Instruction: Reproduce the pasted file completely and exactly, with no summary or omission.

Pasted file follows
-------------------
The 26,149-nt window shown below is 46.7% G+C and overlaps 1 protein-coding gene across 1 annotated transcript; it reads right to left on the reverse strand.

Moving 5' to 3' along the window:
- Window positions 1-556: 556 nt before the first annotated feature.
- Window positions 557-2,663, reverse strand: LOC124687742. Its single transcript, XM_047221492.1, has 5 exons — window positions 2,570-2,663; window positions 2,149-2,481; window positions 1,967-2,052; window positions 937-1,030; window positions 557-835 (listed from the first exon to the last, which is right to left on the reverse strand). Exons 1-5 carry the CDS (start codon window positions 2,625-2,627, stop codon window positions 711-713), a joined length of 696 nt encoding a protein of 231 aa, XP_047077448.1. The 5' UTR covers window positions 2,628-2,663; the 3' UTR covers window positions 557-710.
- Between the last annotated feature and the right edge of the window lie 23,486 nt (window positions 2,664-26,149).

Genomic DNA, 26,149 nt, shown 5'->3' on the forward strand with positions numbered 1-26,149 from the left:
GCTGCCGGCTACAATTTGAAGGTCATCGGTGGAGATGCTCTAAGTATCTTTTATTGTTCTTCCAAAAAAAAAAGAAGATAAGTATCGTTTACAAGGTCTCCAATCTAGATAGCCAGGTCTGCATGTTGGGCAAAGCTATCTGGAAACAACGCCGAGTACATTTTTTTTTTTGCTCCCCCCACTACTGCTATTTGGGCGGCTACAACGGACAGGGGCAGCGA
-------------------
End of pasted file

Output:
The 26,149-nt window shown below is 46.7% G+C and overlaps 1 protein-coding gene across 1 annotated transcript; it reads right to left on the reverse strand.

Moving 5' to 3' along the window:
- Window positions 1-556: 556 nt before the first annotated feature.
- Window positions 557-2,663, reverse strand: LOC124687742. Its single transcript, XM_047221492.1, has 5 exons — window positions 2,570-2,663; window positions 2,149-2,481; window positions 1,967-2,052; window positions 937-1,030; window positions 557-835 (listed from the first exon to the last, which is right to left on the reverse strand). Exons 1-5 carry the CDS (start codon window positions 2,625-2,627, stop codon window positions 711-713), a joined length of 696 nt encoding a protein of 231 aa, XP_047077448.1. The 5' UTR covers window positions 2,628-2,663; the 3' UTR covers window positions 557-710.
- Between the last annotated feature and the right edge of the window lie 23,486 nt (window positions 2,664-26,149).

Genomic DNA, 26,149 nt, shown 5'->3' on the forward strand with positions numbered 1-26,149 from the left:
GCTGCCGGCTACAATTTGAAGGTCATCGGTGGAGATGCTCTAAGTATCTTTTATTGTTCTTCCAAAAAAAAAAGAAGATAAGTATCGTTTACAAGGTCTCCAATCTAGATAGCCAGGTCTGCATGTTGGGCAAAGCTATCTGGAAACAACGCCGAGTACATTTTTTTTTTTGCTCCCCCCACTACTGCTATTTGGGCGGCTACAACGGACAGGGGCAGCGA